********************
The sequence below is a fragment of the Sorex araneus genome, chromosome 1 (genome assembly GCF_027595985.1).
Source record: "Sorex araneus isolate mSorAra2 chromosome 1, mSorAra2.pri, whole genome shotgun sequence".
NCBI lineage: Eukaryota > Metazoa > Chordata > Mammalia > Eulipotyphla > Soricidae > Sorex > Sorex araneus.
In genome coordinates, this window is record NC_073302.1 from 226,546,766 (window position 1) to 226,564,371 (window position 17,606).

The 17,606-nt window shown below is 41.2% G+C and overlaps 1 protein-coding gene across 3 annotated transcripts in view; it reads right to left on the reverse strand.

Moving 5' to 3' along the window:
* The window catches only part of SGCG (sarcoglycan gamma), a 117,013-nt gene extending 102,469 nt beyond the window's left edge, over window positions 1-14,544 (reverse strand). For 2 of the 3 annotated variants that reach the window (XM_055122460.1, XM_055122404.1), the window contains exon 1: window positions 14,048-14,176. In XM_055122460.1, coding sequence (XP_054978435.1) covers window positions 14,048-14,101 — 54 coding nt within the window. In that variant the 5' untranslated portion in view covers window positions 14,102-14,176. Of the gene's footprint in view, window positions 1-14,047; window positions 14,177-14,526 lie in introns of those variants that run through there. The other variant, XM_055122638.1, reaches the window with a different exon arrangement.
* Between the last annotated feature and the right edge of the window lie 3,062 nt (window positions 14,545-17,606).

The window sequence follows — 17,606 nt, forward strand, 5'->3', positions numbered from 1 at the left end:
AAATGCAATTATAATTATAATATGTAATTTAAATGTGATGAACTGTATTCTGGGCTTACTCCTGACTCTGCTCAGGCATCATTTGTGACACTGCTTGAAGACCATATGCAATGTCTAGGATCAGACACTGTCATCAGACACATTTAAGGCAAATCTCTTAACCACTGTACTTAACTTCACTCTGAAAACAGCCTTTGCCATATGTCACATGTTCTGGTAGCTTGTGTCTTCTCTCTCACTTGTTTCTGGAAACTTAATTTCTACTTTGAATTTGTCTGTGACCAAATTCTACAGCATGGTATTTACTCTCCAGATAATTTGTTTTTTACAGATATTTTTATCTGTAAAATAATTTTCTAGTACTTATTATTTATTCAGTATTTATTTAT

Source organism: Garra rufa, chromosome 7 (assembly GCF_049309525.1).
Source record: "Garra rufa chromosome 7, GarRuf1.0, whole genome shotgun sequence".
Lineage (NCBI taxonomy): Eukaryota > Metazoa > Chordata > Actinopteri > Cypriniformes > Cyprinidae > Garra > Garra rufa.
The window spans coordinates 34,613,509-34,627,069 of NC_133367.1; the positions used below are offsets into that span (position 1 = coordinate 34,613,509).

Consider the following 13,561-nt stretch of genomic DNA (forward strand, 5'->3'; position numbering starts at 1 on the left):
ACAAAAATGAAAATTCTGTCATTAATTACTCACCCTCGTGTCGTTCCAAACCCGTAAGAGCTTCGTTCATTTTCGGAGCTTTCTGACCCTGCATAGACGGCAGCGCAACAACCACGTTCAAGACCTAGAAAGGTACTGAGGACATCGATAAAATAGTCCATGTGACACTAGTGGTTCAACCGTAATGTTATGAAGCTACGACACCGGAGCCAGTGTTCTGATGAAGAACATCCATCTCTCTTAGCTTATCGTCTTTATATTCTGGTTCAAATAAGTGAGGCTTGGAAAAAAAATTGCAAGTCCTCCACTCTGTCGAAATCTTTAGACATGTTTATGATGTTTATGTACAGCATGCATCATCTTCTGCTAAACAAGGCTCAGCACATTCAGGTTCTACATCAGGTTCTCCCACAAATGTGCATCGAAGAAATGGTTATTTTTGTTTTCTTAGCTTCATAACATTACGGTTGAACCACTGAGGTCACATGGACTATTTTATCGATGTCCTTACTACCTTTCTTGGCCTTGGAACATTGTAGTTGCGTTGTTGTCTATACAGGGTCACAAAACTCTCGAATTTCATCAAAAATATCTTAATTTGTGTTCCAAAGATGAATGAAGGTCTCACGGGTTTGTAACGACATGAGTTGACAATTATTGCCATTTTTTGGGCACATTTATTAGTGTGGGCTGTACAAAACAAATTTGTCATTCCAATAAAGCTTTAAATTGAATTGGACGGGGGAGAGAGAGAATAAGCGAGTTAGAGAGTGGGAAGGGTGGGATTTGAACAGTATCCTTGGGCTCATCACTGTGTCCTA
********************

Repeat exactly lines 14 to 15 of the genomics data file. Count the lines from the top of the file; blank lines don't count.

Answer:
The window spans coordinates 34,613,509-34,627,069 of NC_133367.1; the positions used below are offsets into that span (position 1 = coordinate 34,613,509).

Consider the following 13,561-nt stretch of genomic DNA (forward strand, 5'->3'; position numbering starts at 1 on the left):